First year materials science and engineering doctoral student Ariel Weltner was awarded a Nuclear Energy University Program fellowship from U.S. Department of Energy. This fellowship provides Weltner with $52,000 a year for the next three years to help pay for graduate studies and research, as well as $5,000 toward a summer internship at a Department of Energy research facility.
This fellowship will support Weltner in her research developing flexible energy harvesters for nuclear applications. These energy harvesters could be used to power remote sensors which monitor conditions within nuclear reactors and nuclear waste storage facilities.
“I’m developing materials that convert heat into electricity which can be used for a variety of applications, from harvesting body heat to power wearable technology to turning waste heat into useable power,” said Weltner.
Originally from San Luis Obispo, California, Weltner came to Boise State for her undergrad, and said her three years of experience working with associate professor Paul Simmonds in the Collaboratory for Epitaxy of Nanomaterials Laboratory was critical to her decision to pursue a doctoral degree.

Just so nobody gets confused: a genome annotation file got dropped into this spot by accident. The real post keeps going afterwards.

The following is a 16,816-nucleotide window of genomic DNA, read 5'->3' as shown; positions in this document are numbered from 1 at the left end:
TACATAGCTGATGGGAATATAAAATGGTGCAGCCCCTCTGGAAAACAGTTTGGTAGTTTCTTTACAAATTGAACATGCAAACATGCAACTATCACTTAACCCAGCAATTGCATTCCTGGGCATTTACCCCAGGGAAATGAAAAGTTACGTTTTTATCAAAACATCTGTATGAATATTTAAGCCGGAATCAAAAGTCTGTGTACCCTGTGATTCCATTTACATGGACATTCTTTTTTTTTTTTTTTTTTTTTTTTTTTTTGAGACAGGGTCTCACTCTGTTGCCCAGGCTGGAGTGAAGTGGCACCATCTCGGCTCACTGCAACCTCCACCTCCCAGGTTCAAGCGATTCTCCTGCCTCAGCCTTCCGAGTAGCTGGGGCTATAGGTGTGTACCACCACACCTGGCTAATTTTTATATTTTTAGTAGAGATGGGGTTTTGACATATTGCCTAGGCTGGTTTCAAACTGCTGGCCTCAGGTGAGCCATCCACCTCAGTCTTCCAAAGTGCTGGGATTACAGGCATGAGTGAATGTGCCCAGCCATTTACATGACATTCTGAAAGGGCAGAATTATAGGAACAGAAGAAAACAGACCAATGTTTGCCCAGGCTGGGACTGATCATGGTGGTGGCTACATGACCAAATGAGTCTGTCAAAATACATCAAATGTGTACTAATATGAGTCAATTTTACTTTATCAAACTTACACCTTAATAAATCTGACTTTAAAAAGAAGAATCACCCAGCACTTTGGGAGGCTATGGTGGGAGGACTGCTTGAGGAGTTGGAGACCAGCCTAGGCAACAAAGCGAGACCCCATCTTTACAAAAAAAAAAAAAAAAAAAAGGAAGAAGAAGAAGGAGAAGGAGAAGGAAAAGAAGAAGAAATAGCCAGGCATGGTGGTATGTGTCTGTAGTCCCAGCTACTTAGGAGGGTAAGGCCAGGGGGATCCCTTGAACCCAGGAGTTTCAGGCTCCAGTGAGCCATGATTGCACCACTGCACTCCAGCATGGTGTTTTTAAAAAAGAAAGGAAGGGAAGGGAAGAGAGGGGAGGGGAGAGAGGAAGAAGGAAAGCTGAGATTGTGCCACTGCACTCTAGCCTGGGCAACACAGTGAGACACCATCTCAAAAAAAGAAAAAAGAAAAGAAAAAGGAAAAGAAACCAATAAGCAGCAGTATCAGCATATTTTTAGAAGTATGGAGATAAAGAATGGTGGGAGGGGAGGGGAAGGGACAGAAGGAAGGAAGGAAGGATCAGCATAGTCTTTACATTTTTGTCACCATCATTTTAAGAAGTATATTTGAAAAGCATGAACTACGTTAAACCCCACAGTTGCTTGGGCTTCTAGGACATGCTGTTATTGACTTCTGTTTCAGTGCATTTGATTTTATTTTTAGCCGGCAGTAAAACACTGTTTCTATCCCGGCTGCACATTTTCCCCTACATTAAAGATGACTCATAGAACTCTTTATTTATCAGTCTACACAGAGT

“Dr. Simmonds has an infectious enthusiasm for his work and is a role model for good stewardship of his field. Without a doubt, he is the reason I had the confidence to pursue a Ph.D.,” said Weltner.
Q and A with Ariel Weltner
What’s the best piece of advice you ever got?
“Be intentional with who you are and what you say.” – Professor Will Hughes
If you had the power to change any current crisis/challenge, what would you do?
“I’d address the amount of contamination and waste in the ocean and restore its beauty and biodiversity.”
If you had a day off and could spend it anywhere, where would you go and what would you do?
“I would have second breakfast at the Hobbiton movie set in New Zealand.”
What song is always on your playlist?
“‘Barcelona’ by Ed Sheeran.”